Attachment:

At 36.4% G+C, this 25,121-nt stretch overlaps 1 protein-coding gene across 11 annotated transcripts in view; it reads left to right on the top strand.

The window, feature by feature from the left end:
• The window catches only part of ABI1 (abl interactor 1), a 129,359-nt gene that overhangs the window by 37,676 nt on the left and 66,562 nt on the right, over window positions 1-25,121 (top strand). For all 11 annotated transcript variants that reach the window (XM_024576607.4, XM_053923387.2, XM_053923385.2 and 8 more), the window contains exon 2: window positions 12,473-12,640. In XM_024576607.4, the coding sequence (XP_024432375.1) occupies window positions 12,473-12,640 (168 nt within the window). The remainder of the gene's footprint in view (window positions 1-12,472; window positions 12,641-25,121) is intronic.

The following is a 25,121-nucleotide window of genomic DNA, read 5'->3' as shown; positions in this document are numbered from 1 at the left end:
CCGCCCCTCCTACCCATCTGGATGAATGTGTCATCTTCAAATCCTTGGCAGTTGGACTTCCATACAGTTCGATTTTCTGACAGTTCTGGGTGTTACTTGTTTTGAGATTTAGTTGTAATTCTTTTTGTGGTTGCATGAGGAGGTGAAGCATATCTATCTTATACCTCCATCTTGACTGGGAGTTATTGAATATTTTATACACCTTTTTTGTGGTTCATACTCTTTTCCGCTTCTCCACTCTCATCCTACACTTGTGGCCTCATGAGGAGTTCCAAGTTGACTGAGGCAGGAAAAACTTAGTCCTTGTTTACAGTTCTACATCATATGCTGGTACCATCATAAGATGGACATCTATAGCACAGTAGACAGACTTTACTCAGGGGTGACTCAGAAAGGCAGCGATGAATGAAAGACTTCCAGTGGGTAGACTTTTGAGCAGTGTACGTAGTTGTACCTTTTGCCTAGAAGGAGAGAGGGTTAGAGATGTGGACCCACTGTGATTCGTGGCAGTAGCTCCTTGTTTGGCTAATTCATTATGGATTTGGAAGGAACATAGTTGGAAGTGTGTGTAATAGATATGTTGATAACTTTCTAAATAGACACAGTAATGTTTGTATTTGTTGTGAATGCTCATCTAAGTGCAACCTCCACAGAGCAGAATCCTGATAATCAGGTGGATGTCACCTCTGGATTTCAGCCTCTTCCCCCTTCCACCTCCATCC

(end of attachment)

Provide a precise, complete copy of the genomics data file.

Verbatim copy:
At 36.4% G+C, this 25,121-nt stretch overlaps 1 protein-coding gene across 11 annotated transcripts in view; it reads left to right on the top strand.

The window, feature by feature from the left end:
• The window catches only part of ABI1 (abl interactor 1), a 129,359-nt gene that overhangs the window by 37,676 nt on the left and 66,562 nt on the right, over window positions 1-25,121 (top strand). For all 11 annotated transcript variants that reach the window (XM_024576607.4, XM_053923387.2, XM_053923385.2 and 8 more), the window contains exon 2: window positions 12,473-12,640. In XM_024576607.4, the coding sequence (XP_024432375.1) occupies window positions 12,473-12,640 (168 nt within the window). The remainder of the gene's footprint in view (window positions 1-12,472; window positions 12,641-25,121) is intronic.

The following is a 25,121-nucleotide window of genomic DNA, read 5'->3' as shown; positions in this document are numbered from 1 at the left end:
CCGCCCCTCCTACCCATCTGGATGAATGTGTCATCTTCAAATCCTTGGCAGTTGGACTTCCATACAGTTCGATTTTCTGACAGTTCTGGGTGTTACTTGTTTTGAGATTTAGTTGTAATTCTTTTTGTGGTTGCATGAGGAGGTGAAGCATATCTATCTTATACCTCCATCTTGACTGGGAGTTATTGAATATTTTATACACCTTTTTTGTGGTTCATACTCTTTTCCGCTTCTCCACTCTCATCCTACACTTGTGGCCTCATGAGGAGTTCCAAGTTGACTGAGGCAGGAAAAACTTAGTCCTTGTTTACAGTTCTACATCATATGCTGGTACCATCATAAGATGGACATCTATAGCACAGTAGACAGACTTTACTCAGGGGTGACTCAGAAAGGCAGCGATGAATGAAAGACTTCCAGTGGGTAGACTTTTGAGCAGTGTACGTAGTTGTACCTTTTGCCTAGAAGGAGAGAGGGTTAGAGATGTGGACCCACTGTGATTCGTGGCAGTAGCTCCTTGTTTGGCTAATTCATTATGGATTTGGAAGGAACATAGTTGGAAGTGTGTGTAATAGATATGTTGATAACTTTCTAAATAGACACAGTAATGTTTGTATTTGTTGTGAATGCTCATCTAAGTGCAACCTCCACAGAGCAGAATCCTGATAATCAGGTGGATGTCACCTCTGGATTTCAGCCTCTTCCCCCTTCCACCTCCATCC